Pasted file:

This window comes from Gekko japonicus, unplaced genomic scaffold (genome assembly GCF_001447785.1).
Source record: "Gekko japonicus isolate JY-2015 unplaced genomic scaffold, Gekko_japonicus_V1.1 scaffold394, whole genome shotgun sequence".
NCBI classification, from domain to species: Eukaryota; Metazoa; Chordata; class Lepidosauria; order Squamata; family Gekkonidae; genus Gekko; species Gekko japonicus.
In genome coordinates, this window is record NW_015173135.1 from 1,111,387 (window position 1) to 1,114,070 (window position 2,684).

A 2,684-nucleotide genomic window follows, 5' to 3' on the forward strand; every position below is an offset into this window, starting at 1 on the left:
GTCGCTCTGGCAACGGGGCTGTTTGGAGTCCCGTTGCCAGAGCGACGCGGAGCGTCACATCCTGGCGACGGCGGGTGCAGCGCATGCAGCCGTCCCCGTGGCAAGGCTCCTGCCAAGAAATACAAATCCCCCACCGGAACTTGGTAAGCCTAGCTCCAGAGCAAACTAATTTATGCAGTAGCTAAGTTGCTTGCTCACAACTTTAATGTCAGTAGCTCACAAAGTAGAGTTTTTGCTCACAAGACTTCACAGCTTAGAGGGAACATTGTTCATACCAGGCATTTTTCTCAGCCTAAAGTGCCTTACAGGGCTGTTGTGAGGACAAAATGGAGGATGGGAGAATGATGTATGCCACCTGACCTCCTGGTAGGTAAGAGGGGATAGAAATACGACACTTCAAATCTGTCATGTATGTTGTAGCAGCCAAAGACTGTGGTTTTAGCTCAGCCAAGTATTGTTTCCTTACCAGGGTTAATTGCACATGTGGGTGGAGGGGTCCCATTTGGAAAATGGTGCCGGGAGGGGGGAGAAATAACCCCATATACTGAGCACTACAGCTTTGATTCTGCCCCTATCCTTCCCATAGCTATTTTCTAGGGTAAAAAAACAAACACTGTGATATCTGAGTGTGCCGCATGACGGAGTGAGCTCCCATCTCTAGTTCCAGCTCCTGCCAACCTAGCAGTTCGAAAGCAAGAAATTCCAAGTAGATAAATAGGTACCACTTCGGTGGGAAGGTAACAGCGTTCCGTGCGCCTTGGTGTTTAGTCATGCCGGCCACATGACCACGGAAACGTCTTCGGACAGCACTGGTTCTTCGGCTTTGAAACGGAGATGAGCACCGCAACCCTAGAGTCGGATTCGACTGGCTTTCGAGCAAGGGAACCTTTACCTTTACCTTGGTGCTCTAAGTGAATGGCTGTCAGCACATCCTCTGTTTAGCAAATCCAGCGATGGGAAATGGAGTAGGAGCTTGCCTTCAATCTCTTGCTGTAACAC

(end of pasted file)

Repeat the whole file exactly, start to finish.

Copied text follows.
This window comes from Gekko japonicus, unplaced genomic scaffold (genome assembly GCF_001447785.1).
Source record: "Gekko japonicus isolate JY-2015 unplaced genomic scaffold, Gekko_japonicus_V1.1 scaffold394, whole genome shotgun sequence".
NCBI classification, from domain to species: Eukaryota; Metazoa; Chordata; class Lepidosauria; order Squamata; family Gekkonidae; genus Gekko; species Gekko japonicus.
In genome coordinates, this window is record NW_015173135.1 from 1,111,387 (window position 1) to 1,114,070 (window position 2,684).

A 2,684-nucleotide genomic window follows, 5' to 3' on the forward strand; every position below is an offset into this window, starting at 1 on the left:
GTCGCTCTGGCAACGGGGCTGTTTGGAGTCCCGTTGCCAGAGCGACGCGGAGCGTCACATCCTGGCGACGGCGGGTGCAGCGCATGCAGCCGTCCCCGTGGCAAGGCTCCTGCCAAGAAATACAAATCCCCCACCGGAACTTGGTAAGCCTAGCTCCAGAGCAAACTAATTTATGCAGTAGCTAAGTTGCTTGCTCACAACTTTAATGTCAGTAGCTCACAAAGTAGAGTTTTTGCTCACAAGACTTCACAGCTTAGAGGGAACATTGTTCATACCAGGCATTTTTCTCAGCCTAAAGTGCCTTACAGGGCTGTTGTGAGGACAAAATGGAGGATGGGAGAATGATGTATGCCACCTGACCTCCTGGTAGGTAAGAGGGGATAGAAATACGACACTTCAAATCTGTCATGTATGTTGTAGCAGCCAAAGACTGTGGTTTTAGCTCAGCCAAGTATTGTTTCCTTACCAGGGTTAATTGCACATGTGGGTGGAGGGGTCCCATTTGGAAAATGGTGCCGGGAGGGGGGAGAAATAACCCCATATACTGAGCACTACAGCTTTGATTCTGCCCCTATCCTTCCCATAGCTATTTTCTAGGGTAAAAAAACAAACACTGTGATATCTGAGTGTGCCGCATGACGGAGTGAGCTCCCATCTCTAGTTCCAGCTCCTGCCAACCTAGCAGTTCGAAAGCAAGAAATTCCAAGTAGATAAATAGGTACCACTTCGGTGGGAAGGTAACAGCGTTCCGTGCGCCTTGGTGTTTAGTCATGCCGGCCACATGACCACGGAAACGTCTTCGGACAGCACTGGTTCTTCGGCTTTGAAACGGAGATGAGCACCGCAACCCTAGAGTCGGATTCGACTGGCTTTCGAGCAAGGGAACCTTTACCTTTACCTTGGTGCTCTAAGTGAATGGCTGTCAGCACATCCTCTGTTTAGCAAATCCAGCGATGGGAAATGGAGTAGGAGCTTGCCTTCAATCTCTTGCTGTAACAC